Fiberglass was the 1950s carbon fiber. It was more affordable than aluminum, versatile, tough, and lighter than steel. The Lotus Elite was Colin Chapman’s way of saving weight. It weighed 1,100 lbs and was equipped with a Coventry Climax engine churning out 75 hp.

The Elite was a lovely coupe and a successful race car. However, it had unreinforced fiberglass that led to suspension mounts punching through the stressed monocoque. If you buy this classic as a project car, you’ll need to dig deep for its restoration costs.

3 Jaguar XK-E V12 Series III

The Jaguar E series was a child of the 1960s. It was sleek and stylish and led to the development of the Series 3. The Series 3 came with flared wheel arches, some extra chrome, a delicate-looking front grille, and a disappointing anchor-heavy 5.3-liter V12. The plumped-up look ruined the smooth, aero contours of the original E type.

The E type had a 4.2-liter six-cylinder engine, making it a 150-mph supercar. Dropping this for the V12 in Series 3 made the nose heavy, thus a poor driver’s car.

Related: These Sports Cars Look Bad… But They’re Still Dream Cars

2 Aston Martin Lagonda

Razor sharp styling and space age within made the Aston Martin Lagonda one of the beautiful exotics of its time. The Lagonda had a great-looking interior and a feast of high-quality leather and wood. Its most intriguing future was its digital instrument displays that would frequently fail.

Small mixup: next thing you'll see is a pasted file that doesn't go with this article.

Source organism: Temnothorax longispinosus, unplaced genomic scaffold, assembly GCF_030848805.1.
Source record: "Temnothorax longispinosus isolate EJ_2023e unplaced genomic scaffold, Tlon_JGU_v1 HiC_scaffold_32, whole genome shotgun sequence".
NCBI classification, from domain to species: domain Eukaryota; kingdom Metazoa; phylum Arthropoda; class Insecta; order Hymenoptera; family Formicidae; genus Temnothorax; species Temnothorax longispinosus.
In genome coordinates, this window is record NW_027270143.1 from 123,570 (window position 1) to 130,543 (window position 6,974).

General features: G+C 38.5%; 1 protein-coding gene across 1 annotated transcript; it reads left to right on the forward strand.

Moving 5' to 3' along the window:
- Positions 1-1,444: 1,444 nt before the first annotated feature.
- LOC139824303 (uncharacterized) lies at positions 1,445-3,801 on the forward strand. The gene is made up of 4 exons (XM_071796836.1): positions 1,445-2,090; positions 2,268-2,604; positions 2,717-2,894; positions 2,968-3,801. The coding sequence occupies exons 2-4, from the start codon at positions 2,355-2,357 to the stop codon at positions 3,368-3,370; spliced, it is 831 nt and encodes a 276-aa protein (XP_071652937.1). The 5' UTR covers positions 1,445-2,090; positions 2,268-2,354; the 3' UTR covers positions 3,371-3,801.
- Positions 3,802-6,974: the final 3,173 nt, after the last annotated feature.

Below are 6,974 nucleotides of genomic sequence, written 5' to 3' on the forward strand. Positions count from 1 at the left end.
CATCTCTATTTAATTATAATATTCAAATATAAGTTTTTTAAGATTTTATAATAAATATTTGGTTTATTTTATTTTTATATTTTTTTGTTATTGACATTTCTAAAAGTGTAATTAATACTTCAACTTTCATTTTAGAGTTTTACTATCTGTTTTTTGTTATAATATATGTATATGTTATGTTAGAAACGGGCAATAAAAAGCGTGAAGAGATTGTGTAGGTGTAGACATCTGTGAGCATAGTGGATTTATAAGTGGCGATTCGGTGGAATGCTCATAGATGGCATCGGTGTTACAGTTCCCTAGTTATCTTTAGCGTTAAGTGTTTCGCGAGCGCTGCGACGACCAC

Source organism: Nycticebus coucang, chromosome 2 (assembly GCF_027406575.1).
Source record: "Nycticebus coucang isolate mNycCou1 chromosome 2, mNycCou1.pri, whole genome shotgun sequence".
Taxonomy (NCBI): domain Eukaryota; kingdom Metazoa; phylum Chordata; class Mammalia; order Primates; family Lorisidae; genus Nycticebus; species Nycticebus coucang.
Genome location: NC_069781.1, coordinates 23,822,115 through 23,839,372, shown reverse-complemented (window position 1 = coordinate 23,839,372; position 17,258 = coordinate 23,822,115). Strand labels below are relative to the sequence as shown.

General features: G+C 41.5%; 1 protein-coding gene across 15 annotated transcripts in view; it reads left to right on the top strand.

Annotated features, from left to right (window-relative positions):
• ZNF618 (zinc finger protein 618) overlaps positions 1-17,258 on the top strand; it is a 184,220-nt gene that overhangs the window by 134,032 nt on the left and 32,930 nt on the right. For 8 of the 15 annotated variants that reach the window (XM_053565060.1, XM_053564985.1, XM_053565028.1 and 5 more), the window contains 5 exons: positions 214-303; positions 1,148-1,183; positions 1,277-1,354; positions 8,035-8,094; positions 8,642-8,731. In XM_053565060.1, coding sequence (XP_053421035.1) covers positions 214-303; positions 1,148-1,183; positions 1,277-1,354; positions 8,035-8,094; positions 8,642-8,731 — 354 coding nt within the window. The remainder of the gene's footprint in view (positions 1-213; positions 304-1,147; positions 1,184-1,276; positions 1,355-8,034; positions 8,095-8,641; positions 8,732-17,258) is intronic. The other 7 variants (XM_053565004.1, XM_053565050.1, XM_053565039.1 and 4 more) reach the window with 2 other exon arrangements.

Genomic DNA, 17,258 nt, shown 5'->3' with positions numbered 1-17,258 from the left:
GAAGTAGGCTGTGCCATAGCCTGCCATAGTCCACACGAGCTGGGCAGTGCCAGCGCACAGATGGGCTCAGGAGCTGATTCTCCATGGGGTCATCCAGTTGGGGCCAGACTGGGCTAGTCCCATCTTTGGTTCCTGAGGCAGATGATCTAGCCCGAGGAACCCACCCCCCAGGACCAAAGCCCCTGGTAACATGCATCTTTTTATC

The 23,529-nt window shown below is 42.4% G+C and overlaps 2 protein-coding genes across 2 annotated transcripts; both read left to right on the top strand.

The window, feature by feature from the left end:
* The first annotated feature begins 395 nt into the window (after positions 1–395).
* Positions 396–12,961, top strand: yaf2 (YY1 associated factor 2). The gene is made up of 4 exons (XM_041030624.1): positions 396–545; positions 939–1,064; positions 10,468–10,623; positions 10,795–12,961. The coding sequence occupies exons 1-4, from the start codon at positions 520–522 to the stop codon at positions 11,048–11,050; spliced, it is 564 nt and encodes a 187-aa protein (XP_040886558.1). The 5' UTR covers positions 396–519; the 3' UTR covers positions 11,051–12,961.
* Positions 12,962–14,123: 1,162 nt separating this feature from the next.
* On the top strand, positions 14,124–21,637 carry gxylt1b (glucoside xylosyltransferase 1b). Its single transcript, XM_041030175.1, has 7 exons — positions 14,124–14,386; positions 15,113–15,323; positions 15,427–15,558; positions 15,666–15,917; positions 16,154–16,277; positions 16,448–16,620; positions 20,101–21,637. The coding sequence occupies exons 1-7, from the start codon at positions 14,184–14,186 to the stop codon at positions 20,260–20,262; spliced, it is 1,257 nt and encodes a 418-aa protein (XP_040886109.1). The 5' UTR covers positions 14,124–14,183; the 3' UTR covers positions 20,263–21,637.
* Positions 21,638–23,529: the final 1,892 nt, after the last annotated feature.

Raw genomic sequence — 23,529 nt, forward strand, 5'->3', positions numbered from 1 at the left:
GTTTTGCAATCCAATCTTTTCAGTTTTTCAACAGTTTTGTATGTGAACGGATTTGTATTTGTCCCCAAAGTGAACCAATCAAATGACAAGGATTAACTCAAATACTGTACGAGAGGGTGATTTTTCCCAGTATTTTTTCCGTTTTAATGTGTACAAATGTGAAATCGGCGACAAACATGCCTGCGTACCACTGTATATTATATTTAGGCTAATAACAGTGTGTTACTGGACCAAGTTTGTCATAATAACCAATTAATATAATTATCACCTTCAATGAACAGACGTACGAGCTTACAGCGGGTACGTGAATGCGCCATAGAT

This four-door exotic was a mechanical catastrophe, especially its steel sub-structure prone to rust. Repairs would often be expensive since the rust would easily spread to B and C pillars. The engine was considered to be bulletproof, but it also had frequent fuel leaks, mainly from the steel liners in the alloy block.

1 Ferrari Mondial 8

Even Ferrari, a legendary Italian sports car company, whiffs occasionally. Their Mondial was a big red disaster due to poor build quality. This 2+2 coupe had a mid-engine V8 that produced 218 hp. Besides the poor build quality that would lead to smells of burning wires, the Mondial had buggy transistor-based electronics.

It had factory-authorized service that, meanwhile, was more like extortion. Its low entry price also didn’t help with its reputation. The Mondial was slow with a 0 to 60 time of 9.3 seconds and a 138-mph top speed, making it a great contender for the worst Ferrari ever.